For a group that claims it wants to be judged by history, there is no evidence on the economic policy front that that was the viewLittle economic gain seen under Bush Jan 12, 2009
In terms of the numbers, obviously the landscape has changed. In terms of the (underlying) challenge, no, I don't think there is much changeCandidates' basic economic ideas unchanged Sep 23, 2008
The Democrats are going to have to put out some specificsBudget debate to preview fall campaign Feb 28, 2008
Budgeting is about making choices and this period is one that shows a complete absence of thatU.S. government spending speeding along Apr 03, 2006
Douglas J. "Doug" Holtz-Eakin (born Douglas J. Eakin on February 3, 1958 in Pittsburgh, Pennsylvania) is an American economist, professor, former Director of the Congressional Budget Office and former chief economic policy adviser to U.S. Senator John McCain's 2008 presidential campaign.
Holtz-Eakin was born and raised in suburban Pittsburgh, Pennsylvania, where his Navy-veteran father worked as a steel plant manager. He received a B.A. in economics and mathematics from Denison University in 1980 and a Ph.D in economics from Princeton University in 1985. He established his career with academic appointments at Princeton (1984-89) and Columbia University (1985-90). From August 1989 to July 1990, Holtz-Eakin served as a Senior Staff Economist on President George H.W. Bush's Council of Economic Advisers . From 1986 to 2001 he also served as a Faculty Research Fellow and Research Associate at the National Bureau of Economic Research. Holtz-Eakin was tenured faculty at the Maxwell School of Citizenship and Public Affairs at Syracuse University from 1990 to 2003, where he was appointed Professor in 1995 and Chair of the Department of Economics from 1997 to 2001. From 2001-2002, he was Chief Economist for the Council of Economic Advisers to President George W. Bush .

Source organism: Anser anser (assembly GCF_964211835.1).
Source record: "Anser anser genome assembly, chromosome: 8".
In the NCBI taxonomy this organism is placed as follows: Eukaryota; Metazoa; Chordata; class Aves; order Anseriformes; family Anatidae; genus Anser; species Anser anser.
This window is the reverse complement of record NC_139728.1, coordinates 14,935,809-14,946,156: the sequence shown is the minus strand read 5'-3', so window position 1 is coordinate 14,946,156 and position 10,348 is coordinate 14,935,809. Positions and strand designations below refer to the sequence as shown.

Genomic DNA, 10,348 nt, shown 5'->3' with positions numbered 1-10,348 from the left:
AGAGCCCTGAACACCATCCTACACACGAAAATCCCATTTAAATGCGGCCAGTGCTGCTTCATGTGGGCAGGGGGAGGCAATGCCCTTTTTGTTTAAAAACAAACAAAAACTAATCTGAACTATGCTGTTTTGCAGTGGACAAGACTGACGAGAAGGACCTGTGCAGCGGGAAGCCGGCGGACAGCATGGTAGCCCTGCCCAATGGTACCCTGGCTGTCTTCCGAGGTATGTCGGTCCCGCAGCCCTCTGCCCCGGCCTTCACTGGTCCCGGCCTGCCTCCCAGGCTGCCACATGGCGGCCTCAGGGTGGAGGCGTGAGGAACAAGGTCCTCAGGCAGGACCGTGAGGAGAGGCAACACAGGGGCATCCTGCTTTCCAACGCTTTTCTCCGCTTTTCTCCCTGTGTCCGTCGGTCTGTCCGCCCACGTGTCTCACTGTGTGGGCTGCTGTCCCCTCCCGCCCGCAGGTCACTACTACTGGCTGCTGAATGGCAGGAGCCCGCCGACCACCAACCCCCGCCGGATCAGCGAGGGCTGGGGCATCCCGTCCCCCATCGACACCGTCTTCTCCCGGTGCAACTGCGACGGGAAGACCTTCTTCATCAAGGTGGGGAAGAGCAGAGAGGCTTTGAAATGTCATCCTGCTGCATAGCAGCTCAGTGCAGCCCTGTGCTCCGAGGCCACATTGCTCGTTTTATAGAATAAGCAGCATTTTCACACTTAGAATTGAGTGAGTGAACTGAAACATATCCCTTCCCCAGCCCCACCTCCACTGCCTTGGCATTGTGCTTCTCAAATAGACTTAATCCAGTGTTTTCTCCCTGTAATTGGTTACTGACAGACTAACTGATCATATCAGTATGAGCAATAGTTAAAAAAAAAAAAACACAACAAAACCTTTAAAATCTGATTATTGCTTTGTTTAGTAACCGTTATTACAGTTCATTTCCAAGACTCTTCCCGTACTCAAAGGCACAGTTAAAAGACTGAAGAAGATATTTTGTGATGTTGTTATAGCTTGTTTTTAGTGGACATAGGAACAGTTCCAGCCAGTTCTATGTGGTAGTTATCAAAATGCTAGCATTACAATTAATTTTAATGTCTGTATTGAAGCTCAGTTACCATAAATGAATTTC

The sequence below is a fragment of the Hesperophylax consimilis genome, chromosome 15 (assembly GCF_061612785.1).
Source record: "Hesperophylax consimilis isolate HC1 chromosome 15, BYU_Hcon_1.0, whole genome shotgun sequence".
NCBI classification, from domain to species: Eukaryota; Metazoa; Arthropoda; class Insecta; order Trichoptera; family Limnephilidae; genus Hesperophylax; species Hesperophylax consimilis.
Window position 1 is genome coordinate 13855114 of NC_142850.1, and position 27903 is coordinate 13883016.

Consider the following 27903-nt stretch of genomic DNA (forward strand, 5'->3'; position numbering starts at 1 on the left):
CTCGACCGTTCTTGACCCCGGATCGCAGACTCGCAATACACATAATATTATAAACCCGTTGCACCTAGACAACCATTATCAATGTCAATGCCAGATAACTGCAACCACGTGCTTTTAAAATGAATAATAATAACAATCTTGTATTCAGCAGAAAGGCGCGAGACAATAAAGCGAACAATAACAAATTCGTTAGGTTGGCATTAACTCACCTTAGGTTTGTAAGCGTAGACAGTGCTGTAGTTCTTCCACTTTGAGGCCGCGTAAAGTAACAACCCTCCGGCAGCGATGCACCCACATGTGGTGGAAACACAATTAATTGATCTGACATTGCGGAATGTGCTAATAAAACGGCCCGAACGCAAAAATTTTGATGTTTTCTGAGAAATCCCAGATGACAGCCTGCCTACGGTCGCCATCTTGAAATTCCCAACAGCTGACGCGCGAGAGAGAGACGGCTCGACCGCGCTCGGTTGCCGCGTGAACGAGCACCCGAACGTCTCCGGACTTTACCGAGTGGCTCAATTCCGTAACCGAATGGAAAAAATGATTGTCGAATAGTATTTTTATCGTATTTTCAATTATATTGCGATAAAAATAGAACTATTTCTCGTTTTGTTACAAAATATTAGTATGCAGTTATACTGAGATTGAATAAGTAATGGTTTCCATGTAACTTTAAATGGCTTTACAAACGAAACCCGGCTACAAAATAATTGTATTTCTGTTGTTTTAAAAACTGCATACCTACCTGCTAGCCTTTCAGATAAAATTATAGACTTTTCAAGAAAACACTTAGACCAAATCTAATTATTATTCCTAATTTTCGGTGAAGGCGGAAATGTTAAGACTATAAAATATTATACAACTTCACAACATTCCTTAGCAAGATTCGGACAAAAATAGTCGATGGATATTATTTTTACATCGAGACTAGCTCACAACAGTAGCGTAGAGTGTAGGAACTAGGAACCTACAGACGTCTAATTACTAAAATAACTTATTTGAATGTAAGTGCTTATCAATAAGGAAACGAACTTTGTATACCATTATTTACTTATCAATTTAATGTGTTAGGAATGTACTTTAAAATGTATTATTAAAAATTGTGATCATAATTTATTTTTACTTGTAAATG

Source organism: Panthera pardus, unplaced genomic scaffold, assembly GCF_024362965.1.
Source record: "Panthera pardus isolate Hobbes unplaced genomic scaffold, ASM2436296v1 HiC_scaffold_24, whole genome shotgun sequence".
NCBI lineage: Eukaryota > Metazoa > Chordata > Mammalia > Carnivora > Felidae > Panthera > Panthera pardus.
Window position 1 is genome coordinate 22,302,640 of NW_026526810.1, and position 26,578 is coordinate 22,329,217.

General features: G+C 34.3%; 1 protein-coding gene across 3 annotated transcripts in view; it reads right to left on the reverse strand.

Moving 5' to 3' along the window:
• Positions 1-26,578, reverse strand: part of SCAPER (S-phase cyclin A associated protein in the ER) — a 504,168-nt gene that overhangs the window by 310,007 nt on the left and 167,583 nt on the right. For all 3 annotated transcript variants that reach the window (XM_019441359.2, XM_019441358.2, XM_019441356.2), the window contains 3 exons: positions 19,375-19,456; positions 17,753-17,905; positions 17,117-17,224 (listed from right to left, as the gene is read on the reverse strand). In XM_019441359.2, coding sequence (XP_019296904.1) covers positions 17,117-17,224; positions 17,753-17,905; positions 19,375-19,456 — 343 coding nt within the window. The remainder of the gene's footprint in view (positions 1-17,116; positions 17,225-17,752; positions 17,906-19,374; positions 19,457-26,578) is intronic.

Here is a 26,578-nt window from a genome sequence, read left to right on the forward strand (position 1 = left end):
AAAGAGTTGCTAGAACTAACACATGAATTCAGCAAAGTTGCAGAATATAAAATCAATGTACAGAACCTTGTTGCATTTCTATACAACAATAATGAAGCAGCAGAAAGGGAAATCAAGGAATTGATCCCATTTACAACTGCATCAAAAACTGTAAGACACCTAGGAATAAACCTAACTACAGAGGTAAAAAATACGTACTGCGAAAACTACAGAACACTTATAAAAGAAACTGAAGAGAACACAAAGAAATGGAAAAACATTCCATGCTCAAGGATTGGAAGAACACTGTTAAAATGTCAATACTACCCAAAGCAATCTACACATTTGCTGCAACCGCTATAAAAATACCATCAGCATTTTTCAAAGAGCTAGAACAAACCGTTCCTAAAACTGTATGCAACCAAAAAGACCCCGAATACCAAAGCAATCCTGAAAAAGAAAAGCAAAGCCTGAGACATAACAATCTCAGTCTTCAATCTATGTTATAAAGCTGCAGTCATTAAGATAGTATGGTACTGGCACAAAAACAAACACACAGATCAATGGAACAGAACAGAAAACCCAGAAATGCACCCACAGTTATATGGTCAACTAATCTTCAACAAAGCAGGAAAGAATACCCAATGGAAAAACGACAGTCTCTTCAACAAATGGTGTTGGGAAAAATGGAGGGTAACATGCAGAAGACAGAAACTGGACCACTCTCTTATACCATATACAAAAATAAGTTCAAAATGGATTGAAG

In 2003, Holtz-Eakin left Syracuse University and the Council of Economic Advisers to become Director of the Congressional Budget Office. Under his leadership, the budget office undertook a study of tax rates, which found that any new revenue that tax cuts brought in paled in comparison with their cost. He left the appointment in 2005.